Chris Brown believes young black men in America are negatively stereotyped. During an exclusive interview with HollywoodLife.com, Chris said he hopes young people ‘stay positive,’ despite the Trayvon Martin verdict.
Chris Brown urged young people to keep their heads up, following the Trayvon Martin verdict, when HollywoodLife.com spoke to the singer exclusively on July 20 at the WE US: Walk Everywhere in Unity’s Shoes Project.
Chris Brown Talks Trayvon Martin Verdict — Black Men Are Stereotyped
Just one day after President Barack Obama told the nation, in a heartfelt speech on July 19, that “Trayvon Martin could have been me 35 years ago,” we asked the 24-year-old “Don’t Judge Me” singer about his thoughts on the not guilty verdict and if he thought the 17-year-old’s killer, George Zimmerman, was guilty of negative stereotyping.
“Being stereotyped is something I’m familiar with,” Chris told us, while wearing a T-shirt with Trayvon’s face on it as he gave out shoes to underprivileged and at-risk children in Compton. “You know, as a young entertainer, I’ve dealt with the slander [and] I’ve dealt with the good side of things.”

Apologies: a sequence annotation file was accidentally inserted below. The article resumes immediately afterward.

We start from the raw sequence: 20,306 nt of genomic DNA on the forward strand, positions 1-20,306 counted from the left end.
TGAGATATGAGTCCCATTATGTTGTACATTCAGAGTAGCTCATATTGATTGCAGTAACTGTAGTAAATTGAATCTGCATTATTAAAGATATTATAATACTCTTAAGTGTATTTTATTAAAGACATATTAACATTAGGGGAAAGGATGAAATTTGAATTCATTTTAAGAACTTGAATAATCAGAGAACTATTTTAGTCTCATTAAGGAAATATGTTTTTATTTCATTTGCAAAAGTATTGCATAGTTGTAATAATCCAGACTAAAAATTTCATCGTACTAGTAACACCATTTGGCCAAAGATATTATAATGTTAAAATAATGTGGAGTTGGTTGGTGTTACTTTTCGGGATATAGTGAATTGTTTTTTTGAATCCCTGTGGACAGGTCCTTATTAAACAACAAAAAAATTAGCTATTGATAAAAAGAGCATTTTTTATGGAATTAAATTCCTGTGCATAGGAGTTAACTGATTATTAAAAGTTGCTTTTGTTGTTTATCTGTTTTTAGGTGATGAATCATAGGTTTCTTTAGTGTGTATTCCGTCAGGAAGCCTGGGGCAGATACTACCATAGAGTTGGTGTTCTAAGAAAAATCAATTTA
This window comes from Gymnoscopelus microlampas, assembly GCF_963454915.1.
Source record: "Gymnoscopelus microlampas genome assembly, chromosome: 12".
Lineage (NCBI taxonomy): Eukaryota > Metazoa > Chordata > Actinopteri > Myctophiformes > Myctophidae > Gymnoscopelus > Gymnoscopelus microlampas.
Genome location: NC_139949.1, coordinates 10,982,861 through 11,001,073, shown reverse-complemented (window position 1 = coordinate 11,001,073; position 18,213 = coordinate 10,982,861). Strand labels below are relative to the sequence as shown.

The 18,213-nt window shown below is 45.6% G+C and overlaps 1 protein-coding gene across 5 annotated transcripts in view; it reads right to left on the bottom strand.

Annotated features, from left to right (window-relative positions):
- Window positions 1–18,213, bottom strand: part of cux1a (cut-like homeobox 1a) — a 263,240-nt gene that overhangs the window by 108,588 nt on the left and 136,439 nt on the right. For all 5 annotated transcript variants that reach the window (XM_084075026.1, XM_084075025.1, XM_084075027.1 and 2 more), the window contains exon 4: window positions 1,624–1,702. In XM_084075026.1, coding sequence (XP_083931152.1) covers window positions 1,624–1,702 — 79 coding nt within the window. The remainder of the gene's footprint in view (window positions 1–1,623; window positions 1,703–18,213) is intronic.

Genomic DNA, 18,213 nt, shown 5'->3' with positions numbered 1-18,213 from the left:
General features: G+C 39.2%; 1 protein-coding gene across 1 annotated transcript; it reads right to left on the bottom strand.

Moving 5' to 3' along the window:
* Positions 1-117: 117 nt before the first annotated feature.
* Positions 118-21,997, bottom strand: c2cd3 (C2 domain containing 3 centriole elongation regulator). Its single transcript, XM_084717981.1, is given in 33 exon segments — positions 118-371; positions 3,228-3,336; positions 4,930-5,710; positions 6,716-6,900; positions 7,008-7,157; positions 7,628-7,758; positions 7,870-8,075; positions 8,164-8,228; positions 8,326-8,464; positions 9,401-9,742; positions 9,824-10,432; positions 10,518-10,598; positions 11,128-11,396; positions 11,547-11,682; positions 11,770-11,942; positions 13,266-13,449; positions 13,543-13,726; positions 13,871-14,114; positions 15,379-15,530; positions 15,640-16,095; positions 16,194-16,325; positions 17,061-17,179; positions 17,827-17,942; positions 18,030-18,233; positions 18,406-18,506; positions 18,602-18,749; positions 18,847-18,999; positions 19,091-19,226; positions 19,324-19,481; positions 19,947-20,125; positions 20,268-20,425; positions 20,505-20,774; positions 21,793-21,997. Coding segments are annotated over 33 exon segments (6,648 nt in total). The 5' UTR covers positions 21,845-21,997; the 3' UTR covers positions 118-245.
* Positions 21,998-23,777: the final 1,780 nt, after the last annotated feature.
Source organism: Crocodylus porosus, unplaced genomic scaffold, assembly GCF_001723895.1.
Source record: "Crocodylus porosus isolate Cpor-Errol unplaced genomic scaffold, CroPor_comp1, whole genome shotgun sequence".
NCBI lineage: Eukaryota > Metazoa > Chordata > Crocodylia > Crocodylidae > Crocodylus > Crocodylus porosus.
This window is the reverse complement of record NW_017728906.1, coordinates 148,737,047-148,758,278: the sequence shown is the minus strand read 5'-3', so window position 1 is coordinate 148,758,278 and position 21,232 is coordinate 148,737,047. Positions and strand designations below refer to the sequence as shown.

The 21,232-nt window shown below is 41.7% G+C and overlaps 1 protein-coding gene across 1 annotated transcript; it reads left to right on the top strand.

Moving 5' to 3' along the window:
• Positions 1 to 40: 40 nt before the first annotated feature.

Chris, who says the black community is “not happy” with the verdict, also wants young people to learn from this unfortunate tragedy and he encourages them to stay positive and make good choices.
“Just keep your head up. For these young kids coming up, it’s all about the choices they make. It’s always going to be about the choices they make. They have to surround and be around a lot of people who are going to think positive. Everybody goes through different situations. Everybody struggles and everybody goes through their different problems. But it’s how you face it and how you react,” he says.
Trayvon, 17, was killed by George Zimmerman on February 26, 2012. The prosecution claimed Trayvon was racially profiled, while the defense claimed George was defending himself while patrolling the neighborhood. A jury acquitted George of second-degree murder and of manslaughter charges on July 13, 2013.
Chris Brown Spends Weekend Serving Children In Compton
As HollywoodLife.com previously reported, through his Symphonic Love Organization, Chris created WE US (Walk Everywhere In Unity’s Shoes) and gave away over one thousand pairs of new Reebok Classics to at-risk youth in Compton. His message is simple, yet speaks volumes. He wants to remind young people, especially those that have very little, that whenever and wherever they walk, they are a united community.
What do YOU think, HollywoodLifers? Do you think young black men are negatively stereotyped in America?
— Eric Ray
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